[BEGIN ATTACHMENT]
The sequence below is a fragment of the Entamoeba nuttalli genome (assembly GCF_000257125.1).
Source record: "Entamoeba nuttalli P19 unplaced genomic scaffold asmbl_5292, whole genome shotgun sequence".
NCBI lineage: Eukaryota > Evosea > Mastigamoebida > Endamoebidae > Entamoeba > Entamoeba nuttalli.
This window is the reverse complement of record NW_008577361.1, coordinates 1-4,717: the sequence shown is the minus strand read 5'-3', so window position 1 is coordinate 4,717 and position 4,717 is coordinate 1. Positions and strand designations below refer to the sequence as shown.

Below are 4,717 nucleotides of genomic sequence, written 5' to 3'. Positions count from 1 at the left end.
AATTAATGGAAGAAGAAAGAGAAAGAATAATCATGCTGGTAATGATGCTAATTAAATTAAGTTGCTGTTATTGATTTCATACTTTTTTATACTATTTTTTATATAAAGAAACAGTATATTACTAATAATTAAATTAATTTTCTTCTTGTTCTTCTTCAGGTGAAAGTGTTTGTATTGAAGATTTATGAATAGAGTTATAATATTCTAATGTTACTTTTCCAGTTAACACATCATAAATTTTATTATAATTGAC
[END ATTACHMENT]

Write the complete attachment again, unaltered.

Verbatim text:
The sequence below is a fragment of the Entamoeba nuttalli genome (assembly GCF_000257125.1).
Source record: "Entamoeba nuttalli P19 unplaced genomic scaffold asmbl_5292, whole genome shotgun sequence".
NCBI lineage: Eukaryota > Evosea > Mastigamoebida > Endamoebidae > Entamoeba > Entamoeba nuttalli.
This window is the reverse complement of record NW_008577361.1, coordinates 1-4,717: the sequence shown is the minus strand read 5'-3', so window position 1 is coordinate 4,717 and position 4,717 is coordinate 1. Positions and strand designations below refer to the sequence as shown.

Below are 4,717 nucleotides of genomic sequence, written 5' to 3'. Positions count from 1 at the left end.
AATTAATGGAAGAAGAAAGAGAAAGAATAATCATGCTGGTAATGATGCTAATTAAATTAAGTTGCTGTTATTGATTTCATACTTTTTTATACTATTTTTTATATAAAGAAACAGTATATTACTAATAATTAAATTAATTTTCTTCTTGTTCTTCTTCAGGTGAAAGTGTTTGTATTGAAGATTTATGAATAGAGTTATAATATTCTAATGTTACTTTTCCAGTTAACACATCATAAATTTTATTATAATTGAC